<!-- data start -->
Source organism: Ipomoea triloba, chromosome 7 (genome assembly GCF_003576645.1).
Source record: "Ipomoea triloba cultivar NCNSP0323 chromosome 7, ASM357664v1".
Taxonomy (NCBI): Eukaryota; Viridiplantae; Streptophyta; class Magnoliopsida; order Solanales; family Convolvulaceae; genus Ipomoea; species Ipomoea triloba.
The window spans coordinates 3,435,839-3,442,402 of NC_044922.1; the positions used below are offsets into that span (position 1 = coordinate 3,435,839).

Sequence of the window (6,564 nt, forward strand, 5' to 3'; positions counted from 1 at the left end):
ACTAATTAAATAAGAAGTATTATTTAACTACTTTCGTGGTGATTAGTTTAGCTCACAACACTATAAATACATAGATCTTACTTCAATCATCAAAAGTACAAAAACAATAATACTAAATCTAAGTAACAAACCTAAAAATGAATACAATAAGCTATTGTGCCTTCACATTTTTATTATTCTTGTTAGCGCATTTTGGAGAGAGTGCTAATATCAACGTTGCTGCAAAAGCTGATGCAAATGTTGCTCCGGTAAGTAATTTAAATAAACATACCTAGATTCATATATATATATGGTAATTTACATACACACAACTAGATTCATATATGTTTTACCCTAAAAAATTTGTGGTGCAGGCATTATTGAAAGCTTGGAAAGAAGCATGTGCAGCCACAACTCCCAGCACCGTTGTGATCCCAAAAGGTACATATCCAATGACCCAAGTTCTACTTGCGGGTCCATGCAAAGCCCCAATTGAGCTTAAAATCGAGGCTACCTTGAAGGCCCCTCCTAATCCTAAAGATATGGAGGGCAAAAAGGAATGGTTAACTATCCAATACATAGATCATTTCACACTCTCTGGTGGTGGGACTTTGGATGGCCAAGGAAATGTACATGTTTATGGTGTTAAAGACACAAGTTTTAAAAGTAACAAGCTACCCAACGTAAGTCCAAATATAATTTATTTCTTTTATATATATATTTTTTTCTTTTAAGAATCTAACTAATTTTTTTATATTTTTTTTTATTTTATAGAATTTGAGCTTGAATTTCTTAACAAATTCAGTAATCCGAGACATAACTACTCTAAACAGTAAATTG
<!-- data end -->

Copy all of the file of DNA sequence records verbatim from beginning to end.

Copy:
Source organism: Ipomoea triloba, chromosome 7 (genome assembly GCF_003576645.1).
Source record: "Ipomoea triloba cultivar NCNSP0323 chromosome 7, ASM357664v1".
Taxonomy (NCBI): Eukaryota; Viridiplantae; Streptophyta; class Magnoliopsida; order Solanales; family Convolvulaceae; genus Ipomoea; species Ipomoea triloba.
The window spans coordinates 3,435,839-3,442,402 of NC_044922.1; the positions used below are offsets into that span (position 1 = coordinate 3,435,839).

Sequence of the window (6,564 nt, forward strand, 5' to 3'; positions counted from 1 at the left end):
ACTAATTAAATAAGAAGTATTATTTAACTACTTTCGTGGTGATTAGTTTAGCTCACAACACTATAAATACATAGATCTTACTTCAATCATCAAAAGTACAAAAACAATAATACTAAATCTAAGTAACAAACCTAAAAATGAATACAATAAGCTATTGTGCCTTCACATTTTTATTATTCTTGTTAGCGCATTTTGGAGAGAGTGCTAATATCAACGTTGCTGCAAAAGCTGATGCAAATGTTGCTCCGGTAAGTAATTTAAATAAACATACCTAGATTCATATATATATATGGTAATTTACATACACACAACTAGATTCATATATGTTTTACCCTAAAAAATTTGTGGTGCAGGCATTATTGAAAGCTTGGAAAGAAGCATGTGCAGCCACAACTCCCAGCACCGTTGTGATCCCAAAAGGTACATATCCAATGACCCAAGTTCTACTTGCGGGTCCATGCAAAGCCCCAATTGAGCTTAAAATCGAGGCTACCTTGAAGGCCCCTCCTAATCCTAAAGATATGGAGGGCAAAAAGGAATGGTTAACTATCCAATACATAGATCATTTCACACTCTCTGGTGGTGGGACTTTGGATGGCCAAGGAAATGTACATGTTTATGGTGTTAAAGACACAAGTTTTAAAAGTAACAAGCTACCCAACGTAAGTCCAAATATAATTTATTTCTTTTATATATATATTTTTTTCTTTTAAGAATCTAACTAATTTTTTTATATTTTTTTTTATTTTATAGAATTTGAGCTTGAATTTCTTAACAAATTCAGTAATCCGAGACATAACTACTCTAAACAGTAAATTG